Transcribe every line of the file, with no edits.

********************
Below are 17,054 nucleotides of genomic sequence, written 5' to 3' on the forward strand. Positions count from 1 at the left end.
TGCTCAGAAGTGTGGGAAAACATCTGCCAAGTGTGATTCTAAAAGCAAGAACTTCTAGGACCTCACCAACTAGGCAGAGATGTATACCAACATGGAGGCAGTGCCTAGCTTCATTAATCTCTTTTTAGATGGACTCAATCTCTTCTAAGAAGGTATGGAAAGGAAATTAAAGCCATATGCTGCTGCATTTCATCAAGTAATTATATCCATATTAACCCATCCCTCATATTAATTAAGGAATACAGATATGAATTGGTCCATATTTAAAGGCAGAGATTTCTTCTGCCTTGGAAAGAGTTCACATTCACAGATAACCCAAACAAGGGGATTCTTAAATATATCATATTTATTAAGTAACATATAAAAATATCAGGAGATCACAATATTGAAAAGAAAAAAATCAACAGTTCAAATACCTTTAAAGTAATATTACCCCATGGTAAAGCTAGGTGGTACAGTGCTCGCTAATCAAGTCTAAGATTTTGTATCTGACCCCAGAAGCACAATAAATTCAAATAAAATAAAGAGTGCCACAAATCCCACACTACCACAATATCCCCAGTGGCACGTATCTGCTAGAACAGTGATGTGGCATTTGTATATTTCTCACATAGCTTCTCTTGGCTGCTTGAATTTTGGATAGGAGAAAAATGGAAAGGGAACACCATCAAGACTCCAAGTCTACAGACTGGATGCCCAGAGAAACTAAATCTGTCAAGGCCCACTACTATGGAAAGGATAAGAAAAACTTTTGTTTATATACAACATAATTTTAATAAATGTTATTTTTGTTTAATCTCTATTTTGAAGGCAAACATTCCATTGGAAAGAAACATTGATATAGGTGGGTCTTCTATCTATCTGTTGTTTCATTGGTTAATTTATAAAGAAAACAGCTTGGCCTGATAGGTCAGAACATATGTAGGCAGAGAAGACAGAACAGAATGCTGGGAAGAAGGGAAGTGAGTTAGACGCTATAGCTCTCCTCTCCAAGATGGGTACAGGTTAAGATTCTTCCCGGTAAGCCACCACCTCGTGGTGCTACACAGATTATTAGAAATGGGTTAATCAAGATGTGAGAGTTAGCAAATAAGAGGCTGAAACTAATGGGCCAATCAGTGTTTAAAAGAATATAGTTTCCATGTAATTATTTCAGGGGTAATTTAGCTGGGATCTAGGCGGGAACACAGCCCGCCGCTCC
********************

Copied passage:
Below are 17,054 nucleotides of genomic sequence, written 5' to 3' on the forward strand. Positions count from 1 at the left end.
TGCTCAGAAGTGTGGGAAAACATCTGCCAAGTGTGATTCTAAAAGCAAGAACTTCTAGGACCTCACCAACTAGGCAGAGATGTATACCAACATGGAGGCAGTGCCTAGCTTCATTAATCTCTTTTTAGATGGACTCAATCTCTTCTAAGAAGGTATGGAAAGGAAATTAAAGCCATATGCTGCTGCATTTCATCAAGTAATTATATCCATATTAACCCATCCCTCATATTAATTAAGGAATACAGATATGAATTGGTCCATATTTAAAGGCAGAGATTTCTTCTGCCTTGGAAAGAGTTCACATTCACAGATAACCCAAACAAGGGGATTCTTAAATATATCATATTTATTAAGTAACATATAAAAATATCAGGAGATCACAATATTGAAAAGAAAAAAATCAACAGTTCAAATACCTTTAAAGTAATATTACCCCATGGTAAAGCTAGGTGGTACAGTGCTCGCTAATCAAGTCTAAGATTTTGTATCTGACCCCAGAAGCACAATAAATTCAAATAAAATAAAGAGTGCCACAAATCCCACACTACCACAATATCCCCAGTGGCACGTATCTGCTAGAACAGTGATGTGGCATTTGTATATTTCTCACATAGCTTCTCTTGGCTGCTTGAATTTTGGATAGGAGAAAAATGGAAAGGGAACACCATCAAGACTCCAAGTCTACAGACTGGATGCCCAGAGAAACTAAATCTGTCAAGGCCCACTACTATGGAAAGGATAAGAAAAACTTTTGTTTATATACAACATAATTTTAATAAATGTTATTTTTGTTTAATCTCTATTTTGAAGGCAAACATTCCATTGGAAAGAAACATTGATATAGGTGGGTCTTCTATCTATCTGTTGTTTCATTGGTTAATTTATAAAGAAAACAGCTTGGCCTGATAGGTCAGAACATATGTAGGCAGAGAAGACAGAACAGAATGCTGGGAAGAAGGGAAGTGAGTTAGACGCTATAGCTCTCCTCTCCAAGATGGGTACAGGTTAAGATTCTTCCCGGTAAGCCACCACCTCGTGGTGCTACACAGATTATTAGAAATGGGTTAATCAAGATGTGAGAGTTAGCAAATAAGAGGCTGAAACTAATGGGCCAATCAGTGTTTAAAAGAATATAGTTTCCATGTAATTATTTCAGGGGTAATTTAGCTGGGATCTAGGCGGGAACACAGCCCGCCGCTCC